Teacher's Guide for COBBLESTONE ® Panama Canal
Teacher Guide prepared by: Jean West, education consultant and COBBLESTONE® contributor.
QUESTIONS FOR DISCUSSION
- Use the map on page 9 as the basis for a backdrop design for a bulletin board. Create a template with either a lock or ship outline for students' use.
- Ask students to review the April 2001 issue and create a list of significant dates in the history of the canal, from its initial proposal by King Charles of Spain in 1534 to the turnover of the canal to the Republic of Panama in 1999.
- Either assign or allow students to select one of the dates and illustrate the event on one of the timeline templates. Students should assemble the illustrated templates in chronological order on the map backdrop, starting at Colón on the Atlantic side of the canal and ending in the Pacific Ocean.
COMPARE AND CONTRAST
- The gold and silver system for Panama Canal employees reflects the social, racial, and economic values from a century ago. How do modern organizations attract critical workers for dangerous or difficult jobs? What do differing pay scales and benefits (for example, the difference in income for a top professional athlete or musician compared with a heart surgeon or a big city fire chief) say about modern values?
- If the benefit of a project, for example the eradication of AIDS or the prevention of terrorism, would help the entire world, should the United Nations be able to go into any country to carry it out, even if the country objects? Why or why not?
Create a list of similarities and differences between the Panama Canal and the Suez Canal. Items to consider might include:
Ask students to write a five paragraph essay comparing and contrasting the Panama and Suez Canals.
- Who constructed it?
- Where was it constructed?
- When was it constructed?
- What bodies of water did it connect?
- How long is the canal?
- Are locks used in the canal? If so, how many?
- Was there too much or too little water in the canal construction area? How was the problem solved?
- Was the land in the canal construction area flat or mountainous? How much rubble was removed? What methods were used to remove rock and soil?
- Was disease a problem?
JUST FOR FUN
- Imagine you are a Panama Canal worker (one of the steam shovel operators, one of the members of a mosquito squad, an explosives expert, a nurse, or other worker) and write a letter to your family describing what it is like living and working on building the Panama Canal.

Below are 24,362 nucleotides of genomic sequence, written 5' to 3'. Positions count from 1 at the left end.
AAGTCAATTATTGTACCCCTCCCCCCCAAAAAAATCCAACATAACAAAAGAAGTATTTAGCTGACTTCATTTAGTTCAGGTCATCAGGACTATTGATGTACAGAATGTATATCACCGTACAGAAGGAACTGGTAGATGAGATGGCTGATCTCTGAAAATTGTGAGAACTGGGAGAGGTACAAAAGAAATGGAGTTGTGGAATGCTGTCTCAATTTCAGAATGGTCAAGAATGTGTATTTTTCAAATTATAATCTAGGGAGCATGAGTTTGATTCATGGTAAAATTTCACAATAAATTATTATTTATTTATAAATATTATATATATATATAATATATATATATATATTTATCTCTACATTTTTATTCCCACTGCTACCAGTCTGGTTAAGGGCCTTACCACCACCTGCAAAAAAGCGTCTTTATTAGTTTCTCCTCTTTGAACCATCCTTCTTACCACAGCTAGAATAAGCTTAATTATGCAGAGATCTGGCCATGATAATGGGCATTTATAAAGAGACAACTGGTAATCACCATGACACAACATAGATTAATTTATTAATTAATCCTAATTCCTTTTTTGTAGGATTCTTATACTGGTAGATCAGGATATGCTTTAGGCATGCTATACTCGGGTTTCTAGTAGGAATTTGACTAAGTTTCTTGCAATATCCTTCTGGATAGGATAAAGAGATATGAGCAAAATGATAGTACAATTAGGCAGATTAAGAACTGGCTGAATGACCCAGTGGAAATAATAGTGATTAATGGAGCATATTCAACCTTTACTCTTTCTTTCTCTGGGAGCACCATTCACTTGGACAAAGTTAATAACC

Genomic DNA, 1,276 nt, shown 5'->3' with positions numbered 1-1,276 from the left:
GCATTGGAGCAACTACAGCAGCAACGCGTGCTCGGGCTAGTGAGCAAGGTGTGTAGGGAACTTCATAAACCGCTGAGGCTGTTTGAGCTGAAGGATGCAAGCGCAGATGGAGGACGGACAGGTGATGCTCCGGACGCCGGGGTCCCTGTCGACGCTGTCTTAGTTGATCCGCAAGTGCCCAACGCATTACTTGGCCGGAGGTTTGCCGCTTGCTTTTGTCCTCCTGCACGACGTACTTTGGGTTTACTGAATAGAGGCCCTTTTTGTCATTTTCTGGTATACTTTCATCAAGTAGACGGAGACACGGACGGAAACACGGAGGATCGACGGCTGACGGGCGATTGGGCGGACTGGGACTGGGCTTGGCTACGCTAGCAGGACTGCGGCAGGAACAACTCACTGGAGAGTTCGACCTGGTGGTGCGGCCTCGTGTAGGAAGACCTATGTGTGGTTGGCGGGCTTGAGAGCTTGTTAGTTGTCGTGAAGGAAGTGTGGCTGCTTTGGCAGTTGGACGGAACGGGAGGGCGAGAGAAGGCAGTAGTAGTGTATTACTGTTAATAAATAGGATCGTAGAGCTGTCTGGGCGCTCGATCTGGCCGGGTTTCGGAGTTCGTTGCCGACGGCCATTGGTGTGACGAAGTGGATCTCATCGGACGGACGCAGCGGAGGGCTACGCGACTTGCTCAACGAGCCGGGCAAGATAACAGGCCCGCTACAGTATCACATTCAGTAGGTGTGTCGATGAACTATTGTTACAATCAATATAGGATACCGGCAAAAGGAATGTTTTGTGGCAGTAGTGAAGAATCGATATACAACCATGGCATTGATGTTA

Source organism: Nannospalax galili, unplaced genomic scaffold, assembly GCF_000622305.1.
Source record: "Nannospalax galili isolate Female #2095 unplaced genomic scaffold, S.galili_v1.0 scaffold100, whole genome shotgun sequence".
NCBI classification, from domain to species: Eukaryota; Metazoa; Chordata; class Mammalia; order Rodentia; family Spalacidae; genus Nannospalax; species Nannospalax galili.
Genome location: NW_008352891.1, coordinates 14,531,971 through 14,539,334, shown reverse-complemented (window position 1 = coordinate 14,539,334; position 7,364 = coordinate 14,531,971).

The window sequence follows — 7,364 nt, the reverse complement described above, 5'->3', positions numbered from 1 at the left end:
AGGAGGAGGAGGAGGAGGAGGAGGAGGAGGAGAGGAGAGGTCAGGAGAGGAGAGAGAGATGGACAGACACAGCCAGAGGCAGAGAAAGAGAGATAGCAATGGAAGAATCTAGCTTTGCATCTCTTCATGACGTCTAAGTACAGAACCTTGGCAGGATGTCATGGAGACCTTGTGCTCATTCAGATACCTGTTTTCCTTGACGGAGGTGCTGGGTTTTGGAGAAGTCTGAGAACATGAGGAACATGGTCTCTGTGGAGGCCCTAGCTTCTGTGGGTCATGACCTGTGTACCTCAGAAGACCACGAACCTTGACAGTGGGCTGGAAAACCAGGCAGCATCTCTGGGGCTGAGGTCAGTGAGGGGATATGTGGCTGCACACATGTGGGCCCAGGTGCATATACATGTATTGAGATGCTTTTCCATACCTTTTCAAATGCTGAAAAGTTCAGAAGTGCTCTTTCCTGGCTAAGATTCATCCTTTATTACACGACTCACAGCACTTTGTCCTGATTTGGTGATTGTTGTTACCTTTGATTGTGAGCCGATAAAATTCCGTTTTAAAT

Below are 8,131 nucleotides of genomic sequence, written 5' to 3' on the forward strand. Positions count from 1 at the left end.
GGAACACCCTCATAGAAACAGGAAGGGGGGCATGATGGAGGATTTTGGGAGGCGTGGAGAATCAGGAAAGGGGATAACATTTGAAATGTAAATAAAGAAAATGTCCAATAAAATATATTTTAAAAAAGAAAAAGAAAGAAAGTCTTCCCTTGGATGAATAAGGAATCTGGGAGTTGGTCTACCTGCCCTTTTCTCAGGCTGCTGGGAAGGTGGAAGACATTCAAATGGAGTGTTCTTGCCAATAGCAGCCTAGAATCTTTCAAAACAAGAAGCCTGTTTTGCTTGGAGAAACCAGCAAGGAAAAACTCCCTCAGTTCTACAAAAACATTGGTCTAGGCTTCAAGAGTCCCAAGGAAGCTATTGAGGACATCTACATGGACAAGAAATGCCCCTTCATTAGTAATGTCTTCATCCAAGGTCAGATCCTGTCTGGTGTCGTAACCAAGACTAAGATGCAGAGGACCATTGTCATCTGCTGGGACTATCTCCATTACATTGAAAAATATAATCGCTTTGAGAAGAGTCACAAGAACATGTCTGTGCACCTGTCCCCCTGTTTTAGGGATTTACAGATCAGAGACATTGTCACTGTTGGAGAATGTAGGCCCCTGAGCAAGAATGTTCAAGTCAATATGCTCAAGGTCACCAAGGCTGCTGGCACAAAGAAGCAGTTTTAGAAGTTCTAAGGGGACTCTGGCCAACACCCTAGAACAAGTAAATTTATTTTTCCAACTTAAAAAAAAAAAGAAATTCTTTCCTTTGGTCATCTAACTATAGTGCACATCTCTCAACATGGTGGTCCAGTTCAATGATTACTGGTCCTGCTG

- Write a series of diary entries about your experiences in Panama from the point of view of one of the following historical figures: Ferdinand de Lesseps, Dr. William C. Gorgas, John F. Stevens, or the captain of the S.S. Ancón.
- Study the photograph on page 5 with President Theodore Roosevelt, the shovel operator, visitors and canal workers. Pretend you are a newspaper reporter, think about who you might interview about Roosevelt's visit to the canal construction site and the setting details you will want to include, and then write a column for your newspaper.
Divide the class into six teams: Gatun 1, Gatun 2, Gatun 3, Pedro Miguel, Miraflores 1 and Miraflores 2. Each team should create a "lock basin" and boat (pp. 31 - 32), and label it with the team name. Assemble the locks in order (refer to the map on page 35). Ask each team to race its boat through all six locks, timing each team. The team whose ship goes through all the locks in the shortest time should be awarded the "Order of Theodore Roosevelt," either a small teddy bear or teddy bear shaped medallion.
- OR -
Measure out a course that is 2,220 feet long, the distance which represents the perimeter of a Panama Canal lock. Challenge students to walk the course six times. When students have completed the challenge, or as much as they can complete, ask them how they feel. Ask them how they might have felt carrying a gallon of milk in each hand for the entire distance. Then, ask the students to imagine the work involved in digging to a depth of six stories into the ground along all the distance they have walked and the entire area within that circuit. Discuss the physical challenge to workers who built the canal.